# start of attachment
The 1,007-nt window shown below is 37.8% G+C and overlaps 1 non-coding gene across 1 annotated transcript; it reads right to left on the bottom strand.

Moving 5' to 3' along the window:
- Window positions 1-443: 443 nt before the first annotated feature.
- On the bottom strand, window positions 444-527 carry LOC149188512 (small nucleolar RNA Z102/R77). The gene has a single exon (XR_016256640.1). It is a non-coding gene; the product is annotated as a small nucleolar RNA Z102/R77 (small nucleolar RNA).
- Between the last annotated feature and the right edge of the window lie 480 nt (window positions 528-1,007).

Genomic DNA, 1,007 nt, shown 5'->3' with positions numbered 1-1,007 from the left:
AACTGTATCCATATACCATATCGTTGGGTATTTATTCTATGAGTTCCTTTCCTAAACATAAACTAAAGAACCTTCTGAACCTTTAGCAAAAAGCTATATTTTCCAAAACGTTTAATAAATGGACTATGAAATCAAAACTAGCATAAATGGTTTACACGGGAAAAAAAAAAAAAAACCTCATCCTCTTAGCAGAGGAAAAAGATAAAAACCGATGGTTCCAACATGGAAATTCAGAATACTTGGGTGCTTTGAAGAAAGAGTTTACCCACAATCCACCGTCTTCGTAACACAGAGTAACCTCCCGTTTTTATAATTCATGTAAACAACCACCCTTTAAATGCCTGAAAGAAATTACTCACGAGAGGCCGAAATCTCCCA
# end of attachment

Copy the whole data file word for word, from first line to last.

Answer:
The 1,007-nt window shown below is 37.8% G+C and overlaps 1 non-coding gene across 1 annotated transcript; it reads right to left on the bottom strand.

Moving 5' to 3' along the window:
- Window positions 1-443: 443 nt before the first annotated feature.
- On the bottom strand, window positions 444-527 carry LOC149188512 (small nucleolar RNA Z102/R77). The gene has a single exon (XR_016256640.1). It is a non-coding gene; the product is annotated as a small nucleolar RNA Z102/R77 (small nucleolar RNA).
- Between the last annotated feature and the right edge of the window lie 480 nt (window positions 528-1,007).

Genomic DNA, 1,007 nt, shown 5'->3' with positions numbered 1-1,007 from the left:
AACTGTATCCATATACCATATCGTTGGGTATTTATTCTATGAGTTCCTTTCCTAAACATAAACTAAAGAACCTTCTGAACCTTTAGCAAAAAGCTATATTTTCCAAAACGTTTAATAAATGGACTATGAAATCAAAACTAGCATAAATGGTTTACACGGGAAAAAAAAAAAAAAACCTCATCCTCTTAGCAGAGGAAAAAGATAAAAACCGATGGTTCCAACATGGAAATTCAGAATACTTGGGTGCTTTGAAGAAAGAGTTTACCCACAATCCACCGTCTTCGTAACACAGAGTAACCTCCCGTTTTTATAATTCATGTAAACAACCACCCTTTAAATGCCTGAAAGAAATTACTCACGAGAGGCCGAAATCTCCCA